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A credit to his race: the human race
February 19, 2008 8:06 AM   Subscribe

Arthur Ashe's words and legacy. Arthur Ashe (1943-1993) was the first (and only) black man to win Wimbledon, the Australian Open and the US Open tennis tournaments and a very vocal civil rights activist and leader. Last week on WNYC's Brian Lehrer Show, Brian had on Jeanne Moutoussamy-Ashe[embedded audio player] and they were remembering a moment on Martin Luther King Day 1993, when Arthur called into the show from his hospital room (he died three weeks later). His views from Martin Luther King, Malcom X, Muhammad Ali and the 1966 and 1992 Los Angeles riots are at once eloquent and riveting.
posted by psmealey (7 comments total) 9 users marked this as a favorite

 
The 2008 Arthur Ashe Essay and Art Contest: “How do you exemplify the ideals of Arthur Ashe?”
posted by three blind mice at 8:27 AM on February 19, 2008


I recommend a wonderful book: John McPhee's 'Levels of the Game.' It recounts 'play-by-play' Ashe's game against Clark Graebner in the semi-final match in the 1968 U.S. Open Championship, not to mention their own biographies woven throughout.

Lest we forget the Arthur Ashe Monument on Monument Avenue in Richmond, VA. His memorial stands up against those of Confederate participants of the Civil War that line the boulevard.

The honor of his memory is recalled each year at the ESPY Awards by the granting of The Arthur Ashe Courage Award.
posted by ericb at 9:04 AM on February 19, 2008


I saw Ashe speak once at my high school. This was kind of a third tier boys boarding prep school in Virginia. Not Choate by a long shot, but a place where upper middle class professionals and businessmen with aspirations sent their kids. (But it was a big step up from the public schools and my financially struggling parents busted ass to send me there, something I failed utterly to appreciate at the time. Typical.)

Anyway, the story as I heard it was that one of the school's big alumni boosters was a Richmond attorney who had kind of taken the teenaged Ashe under his wing back in the day and let him practice on his own courts because he couldn't use the public courts at the time, and he still came every couple years to this guy's old school to talk to the students. I have no idea how that fits into the biography in the second link, but it made sense to me because otherwise I have no idea why he would have wanted to spend his time talking to a bunch of wannabe preppy white boys at some poser boarding school in the sticks.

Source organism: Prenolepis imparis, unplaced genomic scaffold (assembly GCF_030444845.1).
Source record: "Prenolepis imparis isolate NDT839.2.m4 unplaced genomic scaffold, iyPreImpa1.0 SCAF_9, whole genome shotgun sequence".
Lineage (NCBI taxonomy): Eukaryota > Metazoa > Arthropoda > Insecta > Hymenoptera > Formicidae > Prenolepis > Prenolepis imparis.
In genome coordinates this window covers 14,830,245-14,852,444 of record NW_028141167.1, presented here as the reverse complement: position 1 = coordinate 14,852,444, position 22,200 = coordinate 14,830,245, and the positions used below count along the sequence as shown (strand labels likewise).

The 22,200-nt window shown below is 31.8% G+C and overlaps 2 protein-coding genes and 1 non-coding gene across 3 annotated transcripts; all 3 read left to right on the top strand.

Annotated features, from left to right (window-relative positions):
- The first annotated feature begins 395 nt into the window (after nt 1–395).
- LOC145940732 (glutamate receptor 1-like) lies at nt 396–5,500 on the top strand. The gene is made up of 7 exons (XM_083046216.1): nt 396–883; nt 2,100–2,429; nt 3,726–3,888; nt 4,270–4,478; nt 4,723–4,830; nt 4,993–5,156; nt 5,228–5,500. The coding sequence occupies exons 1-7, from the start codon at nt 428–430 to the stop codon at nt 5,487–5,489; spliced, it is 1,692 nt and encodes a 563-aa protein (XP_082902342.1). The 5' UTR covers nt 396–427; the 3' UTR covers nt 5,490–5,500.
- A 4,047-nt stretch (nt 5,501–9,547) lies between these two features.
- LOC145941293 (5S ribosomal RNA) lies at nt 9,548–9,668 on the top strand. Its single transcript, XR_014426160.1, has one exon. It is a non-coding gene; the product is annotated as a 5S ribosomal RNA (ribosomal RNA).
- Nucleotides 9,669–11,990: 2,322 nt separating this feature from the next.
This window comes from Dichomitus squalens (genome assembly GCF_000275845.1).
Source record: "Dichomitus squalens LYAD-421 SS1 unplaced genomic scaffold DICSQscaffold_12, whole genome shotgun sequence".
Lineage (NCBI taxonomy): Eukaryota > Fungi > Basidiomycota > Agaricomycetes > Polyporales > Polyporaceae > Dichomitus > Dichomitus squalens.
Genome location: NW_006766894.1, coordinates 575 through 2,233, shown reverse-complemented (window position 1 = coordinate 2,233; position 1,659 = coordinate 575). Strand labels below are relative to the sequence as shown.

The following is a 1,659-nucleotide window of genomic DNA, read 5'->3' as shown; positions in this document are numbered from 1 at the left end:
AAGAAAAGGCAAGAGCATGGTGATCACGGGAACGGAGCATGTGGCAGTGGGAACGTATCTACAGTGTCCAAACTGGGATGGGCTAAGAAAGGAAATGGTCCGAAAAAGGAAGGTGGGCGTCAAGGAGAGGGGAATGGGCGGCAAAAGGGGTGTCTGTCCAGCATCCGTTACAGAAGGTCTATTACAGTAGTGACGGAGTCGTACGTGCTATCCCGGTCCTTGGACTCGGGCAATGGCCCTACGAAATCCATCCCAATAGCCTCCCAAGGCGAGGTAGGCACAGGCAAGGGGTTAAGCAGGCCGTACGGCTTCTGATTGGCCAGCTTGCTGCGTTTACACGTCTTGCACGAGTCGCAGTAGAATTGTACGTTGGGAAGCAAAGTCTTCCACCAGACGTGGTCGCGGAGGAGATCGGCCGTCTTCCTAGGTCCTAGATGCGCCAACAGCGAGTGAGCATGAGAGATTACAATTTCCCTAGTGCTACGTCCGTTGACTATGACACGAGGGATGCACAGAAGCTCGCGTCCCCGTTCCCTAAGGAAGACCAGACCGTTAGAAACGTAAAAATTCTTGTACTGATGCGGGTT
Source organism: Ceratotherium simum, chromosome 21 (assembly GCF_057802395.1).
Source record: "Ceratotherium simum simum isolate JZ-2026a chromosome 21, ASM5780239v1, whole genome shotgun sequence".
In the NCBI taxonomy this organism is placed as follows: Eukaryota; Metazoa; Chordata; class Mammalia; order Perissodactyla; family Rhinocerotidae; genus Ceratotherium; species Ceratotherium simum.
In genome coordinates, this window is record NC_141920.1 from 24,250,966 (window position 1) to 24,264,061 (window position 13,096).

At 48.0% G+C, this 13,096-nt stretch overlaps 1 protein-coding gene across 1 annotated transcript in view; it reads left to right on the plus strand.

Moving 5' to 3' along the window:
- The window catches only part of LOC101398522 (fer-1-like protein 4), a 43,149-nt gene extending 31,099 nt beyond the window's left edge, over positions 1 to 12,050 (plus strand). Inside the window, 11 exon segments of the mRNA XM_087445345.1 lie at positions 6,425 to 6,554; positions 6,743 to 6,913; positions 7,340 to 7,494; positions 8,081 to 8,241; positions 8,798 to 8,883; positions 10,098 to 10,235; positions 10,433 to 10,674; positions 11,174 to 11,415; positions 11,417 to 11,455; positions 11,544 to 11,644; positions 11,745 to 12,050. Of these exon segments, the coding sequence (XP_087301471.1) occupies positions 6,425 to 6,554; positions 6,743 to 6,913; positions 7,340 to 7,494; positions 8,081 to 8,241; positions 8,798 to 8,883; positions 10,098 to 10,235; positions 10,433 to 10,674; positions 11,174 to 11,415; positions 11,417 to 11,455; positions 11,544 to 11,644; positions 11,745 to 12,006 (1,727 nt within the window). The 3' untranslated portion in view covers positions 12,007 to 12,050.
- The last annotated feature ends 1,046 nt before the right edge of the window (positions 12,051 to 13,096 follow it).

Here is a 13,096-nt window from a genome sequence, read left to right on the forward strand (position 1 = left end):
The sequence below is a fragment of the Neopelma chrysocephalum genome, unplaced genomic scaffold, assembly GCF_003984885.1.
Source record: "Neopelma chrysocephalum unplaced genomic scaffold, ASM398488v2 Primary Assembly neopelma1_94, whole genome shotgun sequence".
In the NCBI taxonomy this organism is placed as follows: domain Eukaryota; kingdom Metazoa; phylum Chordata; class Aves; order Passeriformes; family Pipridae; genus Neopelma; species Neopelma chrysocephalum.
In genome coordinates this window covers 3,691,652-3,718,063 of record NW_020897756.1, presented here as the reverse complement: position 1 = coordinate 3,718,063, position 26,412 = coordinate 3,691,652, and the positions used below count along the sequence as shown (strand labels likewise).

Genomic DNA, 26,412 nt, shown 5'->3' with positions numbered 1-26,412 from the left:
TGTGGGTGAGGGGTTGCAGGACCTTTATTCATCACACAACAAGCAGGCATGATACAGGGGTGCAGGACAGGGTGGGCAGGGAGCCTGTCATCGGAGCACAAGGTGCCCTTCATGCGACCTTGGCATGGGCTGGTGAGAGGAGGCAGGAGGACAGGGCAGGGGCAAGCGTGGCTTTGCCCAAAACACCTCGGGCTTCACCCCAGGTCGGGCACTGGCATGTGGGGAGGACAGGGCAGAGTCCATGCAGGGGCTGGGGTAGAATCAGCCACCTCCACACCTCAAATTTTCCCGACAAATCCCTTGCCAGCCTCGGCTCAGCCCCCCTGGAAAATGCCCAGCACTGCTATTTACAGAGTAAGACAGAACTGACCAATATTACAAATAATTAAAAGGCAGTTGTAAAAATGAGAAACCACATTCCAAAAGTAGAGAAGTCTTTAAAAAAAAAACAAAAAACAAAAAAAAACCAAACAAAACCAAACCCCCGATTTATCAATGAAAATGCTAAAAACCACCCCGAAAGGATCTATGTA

I can confirm he was a very charismatic and powerful speaker. My favorite bit was after his talk when he was strolling back across campus with the headmaster and a few other bigwigs and a handful of us boys were tagging along in the background. Ashe asked the headmaster how many minority students we had and he answered with some very small number. I seem to recall "eight." And we spent a good couple hours trying to figure out how the hell he'd come up with that number. We finally concluded that he must have been counting the son of a very well off Filipino doctor, and the jewish kid whose brother was the sports guy on our local TV station. Ah good times. But overall, yeah, Ashe, well deserving of our remembrance and admiration.
posted by Naberius at 9:08 AM on February 19, 2008 [1 favorite]


Arther Ashe was one of my first idols/heroes.

Thanks for this.
posted by batmonkey at 10:24 AM on February 19, 2008


Excellent reading. Thank you.
posted by HVAC Guerilla at 3:01 PM on February 19, 2008


It wasn't until I read some of the comments on the WNYC site that I remembered that there was a fair bit of anger targeted at him by those that felt he did not do enough to use his status as an icon to try to destigmatize AIDS. For that, I have no response. I can only guess that he decided (as many people do) to try to face the terrible illness privately, but there were some pretty ugly things said about it at the time.

Looking back at that era with the benefit of 15-20 years worth of hindsight, the issues surrounding HIV/AIDS just seemed a lot more complicated back then than they are today. Maybe he's to be forgiven for not getting out in front of that one. Goodness knows he did give a lot of himself in almost everything he did.
posted by psmealey at 4:34 PM on February 19, 2008


That was a great story of a great man. I had no idea.
posted by bendy at 1:21 AM on February 20, 2008


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